Jimi awoke, moving only her eyes.
It was something she learned from Lonny. He called it pulling together the threads of your life before you start moving around. It’s a focusing thing.
She reviewed what she could do this day to make her dreams come true. Life is more manageable if you start each day with a clear plan. It only takes a few moments at the start of the day while lying immobile and staring at part of your bed or part of your room. Happiness is the reward for a nicely organized life.
Today was Tuesday. Tomorrow would be the training day. She would be a lot richer if the training went well.
Jimi rolled over and listened to the dawn chorus of birds greeting the sun. She liked to get out of the trailer and watch the sun come up as she walked to work.
As soon as she reached the dusty path from the trailer park to the shops, she saw Lonny walking, framed by the rising sun. He was wearing jeans, moccasins, and was bare above the waist. His shirt was hanging from his belt. God, he looked good, too bad he was her brother. Jimi ran to catch up.
The path led from the trailer park, around a small hillock, to a cluster of sixteen businesses along Route Sixty-Six. There was a gas station, a cluster of southwest-themed boutiques, a few cafes, a pathetic zoo of local fauna, and the latest acquisition: a MacDonald’s.
Jimi and Lonny talked about the training day. Something new. Something interesting. Something profitable. What kind of workers were they going to train? Why train at such a remote location? Why so much money? Lonny guessed the trainees were from another country. Jimi joked they might be from another planet.
A lot of the older people preferred to work at night when it is cooler. Jimi and Lonny were teenagers. They could take the heat.
They walked past a sign they had walked past a thousand times. The identical signs at each end of town said:
Elevation 1024 feet
Next gas or water 128 miles
Only the first two lines were correct, but the rest were close enough. Milagro was in the middle of northern New Mexico, one of the most isolated places in America. It continued to exist because the town was a nostalgic attraction along Route Sixty-Six. It was like the Mad Greek Restaurant in the middle of the desert between Los Angeles and Las Vegas. The tourists expect it.
Jimi and Lonny crossed the highway to one of their many jobs.
Like most highways in New Mexico, Route Sixty-Six was a solar road. The roadway was made up of tiles resembling twentieth-century asphalt. When a tile was damaged or worn out, it was replaced. Highway maintenance was quick and easy. The required lane and turn markings were pixels so they could be changed quickly and remotely. The tiles were solar panels. All of the electricity used in Milagro came from the solar road. In a tray underneath the tiles ran water pipes, fiber optics, and a small transport channel.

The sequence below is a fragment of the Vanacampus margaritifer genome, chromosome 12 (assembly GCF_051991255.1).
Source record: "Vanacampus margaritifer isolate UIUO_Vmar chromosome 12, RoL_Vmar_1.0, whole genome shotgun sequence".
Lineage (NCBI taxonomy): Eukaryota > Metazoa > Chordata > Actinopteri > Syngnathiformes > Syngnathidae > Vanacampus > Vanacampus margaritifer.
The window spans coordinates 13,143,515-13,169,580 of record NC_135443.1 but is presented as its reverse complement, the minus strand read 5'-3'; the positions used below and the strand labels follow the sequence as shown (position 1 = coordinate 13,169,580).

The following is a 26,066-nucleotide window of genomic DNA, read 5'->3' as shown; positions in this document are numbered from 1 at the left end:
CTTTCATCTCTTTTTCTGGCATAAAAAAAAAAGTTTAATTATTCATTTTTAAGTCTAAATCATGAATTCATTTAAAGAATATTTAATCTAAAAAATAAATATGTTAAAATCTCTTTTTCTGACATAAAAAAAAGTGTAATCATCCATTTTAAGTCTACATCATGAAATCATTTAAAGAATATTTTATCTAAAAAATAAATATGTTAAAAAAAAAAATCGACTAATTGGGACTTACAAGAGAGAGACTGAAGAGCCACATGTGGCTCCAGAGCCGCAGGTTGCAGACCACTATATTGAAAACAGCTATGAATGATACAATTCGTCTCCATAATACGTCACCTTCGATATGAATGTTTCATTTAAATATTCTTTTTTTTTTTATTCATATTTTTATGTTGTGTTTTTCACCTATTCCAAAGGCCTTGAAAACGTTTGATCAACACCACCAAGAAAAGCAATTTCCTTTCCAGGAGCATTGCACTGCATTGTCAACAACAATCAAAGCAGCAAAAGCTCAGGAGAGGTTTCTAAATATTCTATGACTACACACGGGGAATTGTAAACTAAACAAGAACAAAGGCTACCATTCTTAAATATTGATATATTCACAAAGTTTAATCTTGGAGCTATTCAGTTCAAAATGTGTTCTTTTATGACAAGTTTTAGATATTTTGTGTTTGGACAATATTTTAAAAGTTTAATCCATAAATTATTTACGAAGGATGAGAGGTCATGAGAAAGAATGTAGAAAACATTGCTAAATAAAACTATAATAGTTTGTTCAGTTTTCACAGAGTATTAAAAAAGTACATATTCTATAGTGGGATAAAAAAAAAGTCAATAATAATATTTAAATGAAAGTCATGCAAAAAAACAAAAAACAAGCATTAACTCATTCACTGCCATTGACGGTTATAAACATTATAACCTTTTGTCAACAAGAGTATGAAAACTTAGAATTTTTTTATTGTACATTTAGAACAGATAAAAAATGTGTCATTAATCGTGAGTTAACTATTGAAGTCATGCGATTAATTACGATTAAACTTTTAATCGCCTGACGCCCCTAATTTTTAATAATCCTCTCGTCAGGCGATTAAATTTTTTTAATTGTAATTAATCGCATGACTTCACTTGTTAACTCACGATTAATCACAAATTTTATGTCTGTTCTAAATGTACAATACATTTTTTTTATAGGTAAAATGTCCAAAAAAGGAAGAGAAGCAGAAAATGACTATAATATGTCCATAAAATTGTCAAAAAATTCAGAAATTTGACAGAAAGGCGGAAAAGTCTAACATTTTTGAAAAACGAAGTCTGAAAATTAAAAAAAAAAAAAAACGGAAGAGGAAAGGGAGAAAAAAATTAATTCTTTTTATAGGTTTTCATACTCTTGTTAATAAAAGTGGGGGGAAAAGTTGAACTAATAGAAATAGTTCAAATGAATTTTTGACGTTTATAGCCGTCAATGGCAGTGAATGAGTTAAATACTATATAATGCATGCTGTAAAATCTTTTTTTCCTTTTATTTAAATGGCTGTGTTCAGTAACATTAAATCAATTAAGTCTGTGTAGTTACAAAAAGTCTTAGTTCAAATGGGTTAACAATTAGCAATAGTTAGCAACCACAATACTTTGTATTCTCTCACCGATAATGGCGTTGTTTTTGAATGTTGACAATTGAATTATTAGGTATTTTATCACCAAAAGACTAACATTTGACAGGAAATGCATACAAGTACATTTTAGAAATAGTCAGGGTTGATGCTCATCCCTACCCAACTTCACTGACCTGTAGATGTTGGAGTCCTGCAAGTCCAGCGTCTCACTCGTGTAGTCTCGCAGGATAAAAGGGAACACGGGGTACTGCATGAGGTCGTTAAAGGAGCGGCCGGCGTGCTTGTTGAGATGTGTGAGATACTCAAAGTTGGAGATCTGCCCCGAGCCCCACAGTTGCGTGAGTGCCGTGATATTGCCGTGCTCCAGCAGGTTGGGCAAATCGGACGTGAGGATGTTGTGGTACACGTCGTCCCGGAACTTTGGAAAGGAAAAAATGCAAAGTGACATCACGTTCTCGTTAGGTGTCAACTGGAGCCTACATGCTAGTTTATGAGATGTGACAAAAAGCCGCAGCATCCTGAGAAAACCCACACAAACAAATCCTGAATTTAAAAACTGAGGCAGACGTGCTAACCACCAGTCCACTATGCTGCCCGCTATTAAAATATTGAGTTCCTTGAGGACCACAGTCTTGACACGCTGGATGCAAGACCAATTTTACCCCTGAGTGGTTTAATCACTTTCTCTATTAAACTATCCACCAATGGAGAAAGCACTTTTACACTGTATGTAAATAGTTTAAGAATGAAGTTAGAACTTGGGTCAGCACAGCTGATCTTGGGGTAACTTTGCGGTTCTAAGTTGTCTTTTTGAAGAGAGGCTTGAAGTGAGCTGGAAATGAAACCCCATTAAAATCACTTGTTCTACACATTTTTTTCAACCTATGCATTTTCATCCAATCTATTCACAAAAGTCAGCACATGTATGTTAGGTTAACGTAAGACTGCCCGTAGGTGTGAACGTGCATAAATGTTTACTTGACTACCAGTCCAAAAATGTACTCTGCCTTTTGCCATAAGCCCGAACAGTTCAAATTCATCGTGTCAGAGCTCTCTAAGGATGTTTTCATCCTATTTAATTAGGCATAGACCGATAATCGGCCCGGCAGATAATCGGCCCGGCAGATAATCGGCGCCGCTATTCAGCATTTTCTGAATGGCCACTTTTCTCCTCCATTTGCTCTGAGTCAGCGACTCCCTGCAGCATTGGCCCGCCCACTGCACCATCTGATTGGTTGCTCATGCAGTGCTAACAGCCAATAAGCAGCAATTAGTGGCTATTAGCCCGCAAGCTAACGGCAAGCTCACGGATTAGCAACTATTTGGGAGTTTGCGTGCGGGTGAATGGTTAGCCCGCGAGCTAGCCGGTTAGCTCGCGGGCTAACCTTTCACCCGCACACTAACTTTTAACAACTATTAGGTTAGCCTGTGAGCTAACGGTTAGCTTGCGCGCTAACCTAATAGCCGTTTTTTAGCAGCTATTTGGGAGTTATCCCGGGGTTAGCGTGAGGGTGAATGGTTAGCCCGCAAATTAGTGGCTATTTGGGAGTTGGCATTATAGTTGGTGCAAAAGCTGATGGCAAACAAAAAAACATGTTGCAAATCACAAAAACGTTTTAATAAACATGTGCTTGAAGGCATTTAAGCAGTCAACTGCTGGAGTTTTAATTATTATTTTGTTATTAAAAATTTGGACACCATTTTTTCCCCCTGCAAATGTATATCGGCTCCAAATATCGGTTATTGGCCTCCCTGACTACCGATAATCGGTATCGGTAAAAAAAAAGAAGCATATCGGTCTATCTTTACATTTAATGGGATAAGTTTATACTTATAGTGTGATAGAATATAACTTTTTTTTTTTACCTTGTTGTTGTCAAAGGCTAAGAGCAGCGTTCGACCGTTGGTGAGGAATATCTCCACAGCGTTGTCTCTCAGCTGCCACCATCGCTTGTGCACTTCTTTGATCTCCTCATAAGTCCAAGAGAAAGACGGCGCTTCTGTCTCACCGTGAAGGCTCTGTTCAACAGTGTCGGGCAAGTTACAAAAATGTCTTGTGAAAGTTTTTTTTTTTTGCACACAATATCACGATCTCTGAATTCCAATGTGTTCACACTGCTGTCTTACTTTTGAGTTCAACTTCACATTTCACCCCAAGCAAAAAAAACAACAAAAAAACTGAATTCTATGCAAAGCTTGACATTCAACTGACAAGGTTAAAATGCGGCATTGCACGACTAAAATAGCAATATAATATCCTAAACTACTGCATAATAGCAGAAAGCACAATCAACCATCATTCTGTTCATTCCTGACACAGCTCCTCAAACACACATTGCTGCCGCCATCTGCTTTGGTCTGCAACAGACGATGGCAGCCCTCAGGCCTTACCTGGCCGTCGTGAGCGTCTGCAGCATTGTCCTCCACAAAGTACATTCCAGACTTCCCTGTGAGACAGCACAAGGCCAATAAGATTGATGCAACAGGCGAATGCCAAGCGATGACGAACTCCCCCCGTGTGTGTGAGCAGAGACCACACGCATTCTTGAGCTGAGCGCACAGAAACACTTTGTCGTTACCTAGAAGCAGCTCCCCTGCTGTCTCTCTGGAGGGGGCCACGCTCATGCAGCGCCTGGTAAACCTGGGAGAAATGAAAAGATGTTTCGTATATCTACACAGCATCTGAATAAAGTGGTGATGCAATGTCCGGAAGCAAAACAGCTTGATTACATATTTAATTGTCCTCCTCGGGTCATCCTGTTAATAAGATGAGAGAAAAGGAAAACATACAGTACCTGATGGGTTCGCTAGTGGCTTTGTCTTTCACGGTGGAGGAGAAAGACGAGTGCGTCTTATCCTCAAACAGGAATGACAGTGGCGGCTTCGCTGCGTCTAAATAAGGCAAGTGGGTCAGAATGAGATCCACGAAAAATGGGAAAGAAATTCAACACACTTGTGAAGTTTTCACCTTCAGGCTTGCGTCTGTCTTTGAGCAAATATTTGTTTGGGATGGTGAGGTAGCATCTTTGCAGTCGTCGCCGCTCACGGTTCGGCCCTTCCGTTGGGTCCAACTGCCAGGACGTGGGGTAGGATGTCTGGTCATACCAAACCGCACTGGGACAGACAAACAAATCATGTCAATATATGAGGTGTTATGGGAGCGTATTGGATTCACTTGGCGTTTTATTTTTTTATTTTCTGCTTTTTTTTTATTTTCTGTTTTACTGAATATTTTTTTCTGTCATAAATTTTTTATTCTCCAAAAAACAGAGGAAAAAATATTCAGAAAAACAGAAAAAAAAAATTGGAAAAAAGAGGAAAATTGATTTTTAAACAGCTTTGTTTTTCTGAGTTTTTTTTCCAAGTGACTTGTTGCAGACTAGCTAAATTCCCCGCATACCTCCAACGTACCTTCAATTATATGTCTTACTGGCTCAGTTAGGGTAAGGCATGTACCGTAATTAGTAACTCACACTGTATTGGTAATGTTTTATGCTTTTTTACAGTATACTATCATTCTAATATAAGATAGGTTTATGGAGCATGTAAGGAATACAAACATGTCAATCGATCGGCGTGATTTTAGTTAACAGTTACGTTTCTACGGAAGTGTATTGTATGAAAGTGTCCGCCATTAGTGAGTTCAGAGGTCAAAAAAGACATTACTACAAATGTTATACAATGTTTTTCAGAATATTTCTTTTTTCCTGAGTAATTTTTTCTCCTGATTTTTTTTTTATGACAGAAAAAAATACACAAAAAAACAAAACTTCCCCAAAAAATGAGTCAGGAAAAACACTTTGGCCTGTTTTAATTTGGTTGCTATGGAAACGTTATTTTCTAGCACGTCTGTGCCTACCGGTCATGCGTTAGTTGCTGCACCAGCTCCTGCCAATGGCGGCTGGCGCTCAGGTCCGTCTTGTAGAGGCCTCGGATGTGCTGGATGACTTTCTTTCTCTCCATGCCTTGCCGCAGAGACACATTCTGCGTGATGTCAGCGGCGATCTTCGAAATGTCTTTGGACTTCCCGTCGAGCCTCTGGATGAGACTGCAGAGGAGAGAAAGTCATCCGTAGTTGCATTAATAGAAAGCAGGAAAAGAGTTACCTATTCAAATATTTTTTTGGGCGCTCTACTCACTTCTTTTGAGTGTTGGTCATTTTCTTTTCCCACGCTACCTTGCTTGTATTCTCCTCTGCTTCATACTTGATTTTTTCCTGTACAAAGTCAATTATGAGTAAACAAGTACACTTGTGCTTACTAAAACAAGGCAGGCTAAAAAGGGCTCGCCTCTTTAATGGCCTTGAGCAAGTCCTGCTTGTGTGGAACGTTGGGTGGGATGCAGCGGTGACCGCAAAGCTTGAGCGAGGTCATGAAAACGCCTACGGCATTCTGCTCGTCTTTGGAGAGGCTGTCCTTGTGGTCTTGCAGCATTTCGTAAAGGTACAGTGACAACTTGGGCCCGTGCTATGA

Jimi and Lonny started the day like any Tuesday by working at Desert Pete’s Curio Shop. The training organizer would arrive at about noon, meet Jimi and Lonny, and introduce them to the students. Training would take all day Wednesday.
Old, fat Desert Pete sat in a comfortable chair and swatted largely imaginary flies while telling improbable stories about local history. Stories about astronauts a hundred years ago, Beatnik poet road trips two hundred years ago, or cowboys and Indians three hundred years ago.
Jimi and Lonny did all the actual work—unloading fake curios and selling cold drinks to tourists. The tourists always wore beautiful clothes of synthetic fabrics that shimmered with embedded nanotechnology. The residents of Milagro wore clothes designed to look like twentieth-century clothes. Imitations of the extinct fiber cotton. Unattractive but comfortable.
“Why is the town called Milagro?” a tourist asked.
A woman in the group answered. “It’s Spanish, honey. It means a miracle. ”
“So, what’s the miracle?” the first tourist asked.
The tourists talked so fast, jumping from one thing to another. Jimi felt clumsy when she answered. “Water was discovered here.”
“Did you hear that, honey? Somebody thought water was a miracle.”
“In the desert, it is.”
Lonny nudged Jimi to look at the sleek vehicle coming off the exit from the highway: a small black bus. It was new, high tech, and—judging by the antennas—connected to the universe in a significant way. It must be the training organizer.
Jimi and Lonny hurried across the interconnecting gravel parking lots between Desert Pete’s Curio Shop and MacDonald’s. When they arrived, someone they had never seen before was talking to Eli, the only worker on duty. Eli wasn’t the sharpest fish in the barrel. Eli pointed to Jimi and Lonny, and the newcomer turned to them. He was only a few years older than Jimi and Lonny, but he seemed to be living at an accelerated pace.